Please take a look at Shellie's blog by clicking the photo below. To see some truly magnificent photos of Lawrence at its best. (Click Gabriel's Gully Lawrence on the blog Archive for the photos)

Sunday 18 May 2014

A Poster from the Past

What a surprise today to see an original poster from Circus Carlos. Wayne McEwan recently got the poster from an old Ring Master. He has just had the poster framed and brought it to Lawrence for a visit. Exciting to see it is in the hands of a real magician and another piece of the past is secured.

Sunday 2 March 2014

News footage of the Lawrence Lions escape

I thought you may enjoy seeing some news footage relating to the night the lions escaped from the circus in Lawrence in 1978.Click on the photo to view the video clip.

Saturday 14 December 2013

Best Wishes for Christmas and the holiday Season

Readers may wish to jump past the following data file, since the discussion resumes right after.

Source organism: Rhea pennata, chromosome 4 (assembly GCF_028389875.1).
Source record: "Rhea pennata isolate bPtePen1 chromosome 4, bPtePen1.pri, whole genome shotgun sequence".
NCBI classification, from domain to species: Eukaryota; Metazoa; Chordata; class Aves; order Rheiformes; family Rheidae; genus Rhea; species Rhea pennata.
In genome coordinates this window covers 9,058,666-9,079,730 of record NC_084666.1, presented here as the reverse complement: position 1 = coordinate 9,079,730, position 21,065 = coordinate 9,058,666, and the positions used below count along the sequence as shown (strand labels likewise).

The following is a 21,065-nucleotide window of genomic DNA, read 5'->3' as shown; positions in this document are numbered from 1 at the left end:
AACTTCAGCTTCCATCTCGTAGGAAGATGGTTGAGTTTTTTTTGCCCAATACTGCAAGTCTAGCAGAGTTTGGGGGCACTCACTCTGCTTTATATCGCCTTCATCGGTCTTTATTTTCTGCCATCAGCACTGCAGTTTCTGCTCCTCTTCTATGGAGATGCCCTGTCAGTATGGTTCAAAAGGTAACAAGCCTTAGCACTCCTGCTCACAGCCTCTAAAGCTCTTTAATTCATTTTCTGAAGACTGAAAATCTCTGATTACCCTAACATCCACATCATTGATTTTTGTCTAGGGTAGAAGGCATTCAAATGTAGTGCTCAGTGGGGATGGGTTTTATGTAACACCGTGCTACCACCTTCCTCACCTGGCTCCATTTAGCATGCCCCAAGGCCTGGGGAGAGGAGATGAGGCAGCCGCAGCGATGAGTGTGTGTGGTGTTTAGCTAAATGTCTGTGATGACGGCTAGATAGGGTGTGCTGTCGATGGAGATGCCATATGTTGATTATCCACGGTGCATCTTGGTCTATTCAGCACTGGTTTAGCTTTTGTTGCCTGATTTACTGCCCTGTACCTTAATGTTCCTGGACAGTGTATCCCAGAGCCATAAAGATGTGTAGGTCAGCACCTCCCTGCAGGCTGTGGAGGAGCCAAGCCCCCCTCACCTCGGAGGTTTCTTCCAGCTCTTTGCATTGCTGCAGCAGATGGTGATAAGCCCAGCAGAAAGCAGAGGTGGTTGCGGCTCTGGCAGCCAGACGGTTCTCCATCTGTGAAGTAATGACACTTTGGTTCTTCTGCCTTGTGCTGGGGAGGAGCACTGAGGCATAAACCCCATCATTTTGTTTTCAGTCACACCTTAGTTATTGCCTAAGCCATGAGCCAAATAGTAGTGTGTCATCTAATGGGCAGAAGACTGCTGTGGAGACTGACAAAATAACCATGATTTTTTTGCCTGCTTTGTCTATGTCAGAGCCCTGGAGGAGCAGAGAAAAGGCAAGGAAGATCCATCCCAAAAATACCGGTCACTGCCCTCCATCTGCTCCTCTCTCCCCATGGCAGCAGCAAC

If you are visiting Dunedin take time to visit the Lawrence Lions, Sultan and Sonia at the Otago Museum's Animal Attic - still looking good 35 years on. 

If you are driving through to Central Otago stop off in Lawrence the town that the lions escaped in. 
  • Have a coffee at one of the cafes,
  • Visit the Museum for a dose of history,
  • Walk around Gabriel's Gully the site of New Zealand's first payable gold field
  • Visit the Anthem House where the NZ National Anthem music was composed!
  • Cycle on the newest bike trail in NZ, (NB that New Zealand's first bike was also made in Lawrence! )
  • Shop till you drop at the best gift shops in the district
  • Take time to linger in Lawrence
...our famous little town for so many reasons.

Tuesday 11 June 2013

Sultan and Sonia join the Sleep-Over

The two little girls on the right of this photo are granddaughters
of one of the characters in The Lawrence Lions book
Last week Sultan and Sonia received some visitors late at night when the Otago Museum had closed!